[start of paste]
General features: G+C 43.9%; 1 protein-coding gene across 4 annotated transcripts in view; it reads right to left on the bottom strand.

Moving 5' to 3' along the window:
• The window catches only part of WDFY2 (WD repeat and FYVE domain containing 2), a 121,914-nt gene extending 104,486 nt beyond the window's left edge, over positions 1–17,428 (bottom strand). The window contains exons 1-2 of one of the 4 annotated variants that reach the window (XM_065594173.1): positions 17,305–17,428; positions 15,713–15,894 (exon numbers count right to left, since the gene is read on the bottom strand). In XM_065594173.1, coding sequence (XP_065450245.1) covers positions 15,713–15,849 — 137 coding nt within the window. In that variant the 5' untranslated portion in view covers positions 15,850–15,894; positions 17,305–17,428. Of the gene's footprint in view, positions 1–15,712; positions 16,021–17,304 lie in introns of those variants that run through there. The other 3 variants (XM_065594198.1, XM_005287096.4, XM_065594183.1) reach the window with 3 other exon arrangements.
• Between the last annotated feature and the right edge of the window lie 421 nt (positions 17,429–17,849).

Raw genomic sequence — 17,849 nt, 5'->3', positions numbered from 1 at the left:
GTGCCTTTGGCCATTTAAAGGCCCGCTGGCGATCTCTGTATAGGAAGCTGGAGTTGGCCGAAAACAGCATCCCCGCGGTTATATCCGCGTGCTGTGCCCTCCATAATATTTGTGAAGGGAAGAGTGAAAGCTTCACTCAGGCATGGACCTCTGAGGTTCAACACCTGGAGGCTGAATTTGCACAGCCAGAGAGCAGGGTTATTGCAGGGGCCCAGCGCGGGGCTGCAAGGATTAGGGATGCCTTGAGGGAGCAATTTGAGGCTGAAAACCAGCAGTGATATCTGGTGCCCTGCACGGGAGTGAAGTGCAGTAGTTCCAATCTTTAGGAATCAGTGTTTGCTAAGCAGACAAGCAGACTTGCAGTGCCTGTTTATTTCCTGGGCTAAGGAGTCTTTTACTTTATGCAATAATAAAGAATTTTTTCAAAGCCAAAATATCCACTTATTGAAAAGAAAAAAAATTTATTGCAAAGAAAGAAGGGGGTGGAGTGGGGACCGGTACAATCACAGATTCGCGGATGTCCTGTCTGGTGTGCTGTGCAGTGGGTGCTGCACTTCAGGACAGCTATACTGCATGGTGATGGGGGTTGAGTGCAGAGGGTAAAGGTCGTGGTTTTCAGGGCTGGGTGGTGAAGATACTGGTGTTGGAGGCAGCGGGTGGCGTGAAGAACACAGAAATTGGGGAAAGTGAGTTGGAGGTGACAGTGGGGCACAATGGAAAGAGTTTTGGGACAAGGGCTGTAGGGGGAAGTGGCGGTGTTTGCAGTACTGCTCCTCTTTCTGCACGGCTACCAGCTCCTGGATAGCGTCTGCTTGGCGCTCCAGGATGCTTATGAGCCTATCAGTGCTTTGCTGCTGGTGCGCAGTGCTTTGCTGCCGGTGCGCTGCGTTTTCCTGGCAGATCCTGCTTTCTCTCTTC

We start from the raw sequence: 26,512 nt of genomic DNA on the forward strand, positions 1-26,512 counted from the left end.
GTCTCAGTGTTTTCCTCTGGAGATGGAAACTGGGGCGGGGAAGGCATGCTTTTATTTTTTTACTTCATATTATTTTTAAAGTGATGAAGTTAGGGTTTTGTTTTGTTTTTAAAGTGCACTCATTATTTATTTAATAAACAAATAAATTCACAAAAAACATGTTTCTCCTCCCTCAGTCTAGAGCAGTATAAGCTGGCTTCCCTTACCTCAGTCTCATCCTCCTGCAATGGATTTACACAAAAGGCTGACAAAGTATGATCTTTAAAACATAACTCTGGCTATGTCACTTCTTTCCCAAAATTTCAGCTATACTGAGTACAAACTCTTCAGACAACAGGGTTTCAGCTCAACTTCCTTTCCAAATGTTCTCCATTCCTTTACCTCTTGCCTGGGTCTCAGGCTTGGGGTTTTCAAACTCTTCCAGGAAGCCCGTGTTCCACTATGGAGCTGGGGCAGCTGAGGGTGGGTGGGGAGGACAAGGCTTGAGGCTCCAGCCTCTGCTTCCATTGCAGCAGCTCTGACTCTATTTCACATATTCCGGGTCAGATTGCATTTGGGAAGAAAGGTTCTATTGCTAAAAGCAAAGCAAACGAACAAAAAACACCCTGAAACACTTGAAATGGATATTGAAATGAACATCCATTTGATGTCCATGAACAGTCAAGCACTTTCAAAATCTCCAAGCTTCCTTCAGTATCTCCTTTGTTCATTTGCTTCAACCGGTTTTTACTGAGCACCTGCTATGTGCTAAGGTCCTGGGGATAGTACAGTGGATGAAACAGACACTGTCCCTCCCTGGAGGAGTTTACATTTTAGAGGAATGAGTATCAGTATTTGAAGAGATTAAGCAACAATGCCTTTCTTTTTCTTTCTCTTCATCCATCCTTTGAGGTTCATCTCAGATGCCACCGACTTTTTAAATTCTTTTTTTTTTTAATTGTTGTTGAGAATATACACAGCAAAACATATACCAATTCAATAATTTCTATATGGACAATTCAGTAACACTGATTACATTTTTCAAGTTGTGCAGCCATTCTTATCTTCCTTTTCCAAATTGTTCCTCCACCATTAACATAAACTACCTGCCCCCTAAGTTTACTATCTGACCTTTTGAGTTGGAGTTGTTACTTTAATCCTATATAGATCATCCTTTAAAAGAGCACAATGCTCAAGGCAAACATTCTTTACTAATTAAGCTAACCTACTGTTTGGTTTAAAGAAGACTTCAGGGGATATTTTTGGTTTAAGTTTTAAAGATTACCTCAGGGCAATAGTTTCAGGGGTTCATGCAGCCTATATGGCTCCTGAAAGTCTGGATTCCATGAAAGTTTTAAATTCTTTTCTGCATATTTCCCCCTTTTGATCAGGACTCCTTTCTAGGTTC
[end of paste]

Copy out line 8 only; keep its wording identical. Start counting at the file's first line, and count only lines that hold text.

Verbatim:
GTCTCAGTGTTTTCCTCTGGAGATGGAAACTGGGGCGGGGAAGGCATGCTTTTATTTTTTTACTTCATATTATTTTTAAAGTGATGAAGTTAGGGTTTTGTTTTGTTTTTAAAGTGCACTCATTATTTATTTAATAAACAAATAAATTCACAAAAAACATGTTTCTCCTCCCTCAGTCTAGAGCAGTATAAGCTGGCTTCCCTTACCTCAGTCTCATCCTCCTGCAATGGATTTACACAAAAGGCTGACAAAGTATGATCTTTAAAACATAACTCTGGCTATGTCACTTCTTTCCCAAAATTTCAGCTATACTGAGTACAAACTCTTCAGACAACAGGGTTTCAGCTCAACTTCCTTTCCAAATGTTCTCCATTCCTTTACCTCTTGCCTGGGTCTCAGGCTTGGGGTTTTCAAACTCTTCCAGGAAGCCCGTGTTCCACTATGGAGCTGGGGCAGCTGAGGGTGGGTGGGGAGGACAAGGCTTGAGGCTCCAGCCTCTGCTTCCATTGCAGCAGCTCTGACTCTATTTCACATATTCCGGGTCAGATTGCATTTGGGAAGAAAGGTTCTATTGCTAAAAGCAAAGCAAACGAACAAAAAACACCCTGAAACACTTGAAATGGATATTGAAATGAACATCCATTTGATGTCCATGAACAGTCAAGCACTTTCAAAATCTCCAAGCTTCCTTCAGTATCTCCTTTGTTCATTTGCTTCAACCGGTTTTTACTGAGCACCTGCTATGTGCTAAGGTCCTGGGGATAGTACAGTGGATGAAACAGACACTGTCCCTCCCTGGAGGAGTTTACATTTTAGAGGAATGAGTATCAGTATTTGAAGAGATTAAGCAACAATGCCTTTCTTTTTCTTTCTCTTCATCCATCCTTTGAGGTTCATCTCAGATGCCACCGACTTTTTAAATTCTTTTTTTTTTTAATTGTTGTTGAGAATATACACAGCAAAACATATACCAATTCAATAATTTCTATATGGACAATTCAGTAACACTGATTACATTTTTCAAGTTGTGCAGCCATTCTTATCTTCCTTTTCCAAATTGTTCCTCCACCATTAACATAAACTACCTGCCCCCTAAGTTTACTATCTGACCTTTTGAGTTGGAGTTGTTACTTTAATCCTATATAGATCATCCTTTAAAAGAGCACAATGCTCAAGGCAAACATTCTTTACTAATTAAGCTAACCTACTGTTTGGTTTAAAGAAGACTTCAGGGGATATTTTTGGTTTAAGTTTTAAAGATTACCTCAGGGCAATAGTTTCAGGGGTTCATGCAGCCTATATGGCTCCTGAAAGTCTGGATTCCATGAAAGTTTTAAATTCTTTTCTGCATATTTCCCCCTTTTGATCAGGACTCCTTTCTAGGTTC